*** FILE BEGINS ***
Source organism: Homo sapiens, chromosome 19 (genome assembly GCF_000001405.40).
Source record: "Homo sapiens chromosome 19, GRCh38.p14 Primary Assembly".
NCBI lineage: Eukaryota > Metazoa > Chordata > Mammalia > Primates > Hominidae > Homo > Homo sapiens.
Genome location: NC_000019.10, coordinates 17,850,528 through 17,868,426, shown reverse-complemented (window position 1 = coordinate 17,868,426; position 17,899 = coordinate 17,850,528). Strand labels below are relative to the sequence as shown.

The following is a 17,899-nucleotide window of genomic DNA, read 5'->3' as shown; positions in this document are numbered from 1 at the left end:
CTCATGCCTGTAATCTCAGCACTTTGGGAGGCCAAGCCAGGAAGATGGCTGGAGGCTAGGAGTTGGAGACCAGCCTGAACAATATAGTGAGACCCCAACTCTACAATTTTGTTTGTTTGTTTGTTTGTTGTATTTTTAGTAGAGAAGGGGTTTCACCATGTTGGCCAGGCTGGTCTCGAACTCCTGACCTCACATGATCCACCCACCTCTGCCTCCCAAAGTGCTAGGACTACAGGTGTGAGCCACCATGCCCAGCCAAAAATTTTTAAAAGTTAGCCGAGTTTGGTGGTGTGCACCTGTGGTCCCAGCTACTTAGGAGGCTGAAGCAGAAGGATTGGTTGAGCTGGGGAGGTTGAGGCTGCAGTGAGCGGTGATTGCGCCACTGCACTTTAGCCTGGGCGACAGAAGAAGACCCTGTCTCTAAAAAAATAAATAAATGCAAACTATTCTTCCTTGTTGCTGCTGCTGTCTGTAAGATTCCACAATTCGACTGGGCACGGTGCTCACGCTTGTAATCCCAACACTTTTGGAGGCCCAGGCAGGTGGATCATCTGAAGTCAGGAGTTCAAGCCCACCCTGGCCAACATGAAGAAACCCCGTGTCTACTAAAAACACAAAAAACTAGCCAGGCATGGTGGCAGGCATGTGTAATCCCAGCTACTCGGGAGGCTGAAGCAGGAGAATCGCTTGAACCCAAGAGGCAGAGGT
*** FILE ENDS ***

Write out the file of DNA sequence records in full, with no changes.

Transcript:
Source organism: Homo sapiens, chromosome 19 (genome assembly GCF_000001405.40).
Source record: "Homo sapiens chromosome 19, GRCh38.p14 Primary Assembly".
NCBI lineage: Eukaryota > Metazoa > Chordata > Mammalia > Primates > Hominidae > Homo > Homo sapiens.
Genome location: NC_000019.10, coordinates 17,850,528 through 17,868,426, shown reverse-complemented (window position 1 = coordinate 17,868,426; position 17,899 = coordinate 17,850,528). Strand labels below are relative to the sequence as shown.

The following is a 17,899-nucleotide window of genomic DNA, read 5'->3' as shown; positions in this document are numbered from 1 at the left end:
CTCATGCCTGTAATCTCAGCACTTTGGGAGGCCAAGCCAGGAAGATGGCTGGAGGCTAGGAGTTGGAGACCAGCCTGAACAATATAGTGAGACCCCAACTCTACAATTTTGTTTGTTTGTTTGTTTGTTGTATTTTTAGTAGAGAAGGGGTTTCACCATGTTGGCCAGGCTGGTCTCGAACTCCTGACCTCACATGATCCACCCACCTCTGCCTCCCAAAGTGCTAGGACTACAGGTGTGAGCCACCATGCCCAGCCAAAAATTTTTAAAAGTTAGCCGAGTTTGGTGGTGTGCACCTGTGGTCCCAGCTACTTAGGAGGCTGAAGCAGAAGGATTGGTTGAGCTGGGGAGGTTGAGGCTGCAGTGAGCGGTGATTGCGCCACTGCACTTTAGCCTGGGCGACAGAAGAAGACCCTGTCTCTAAAAAAATAAATAAATGCAAACTATTCTTCCTTGTTGCTGCTGCTGTCTGTAAGATTCCACAATTCGACTGGGCACGGTGCTCACGCTTGTAATCCCAACACTTTTGGAGGCCCAGGCAGGTGGATCATCTGAAGTCAGGAGTTCAAGCCCACCCTGGCCAACATGAAGAAACCCCGTGTCTACTAAAAACACAAAAAACTAGCCAGGCATGGTGGCAGGCATGTGTAATCCCAGCTACTCGGGAGGCTGAAGCAGGAGAATCGCTTGAACCCAAGAGGCAGAGGT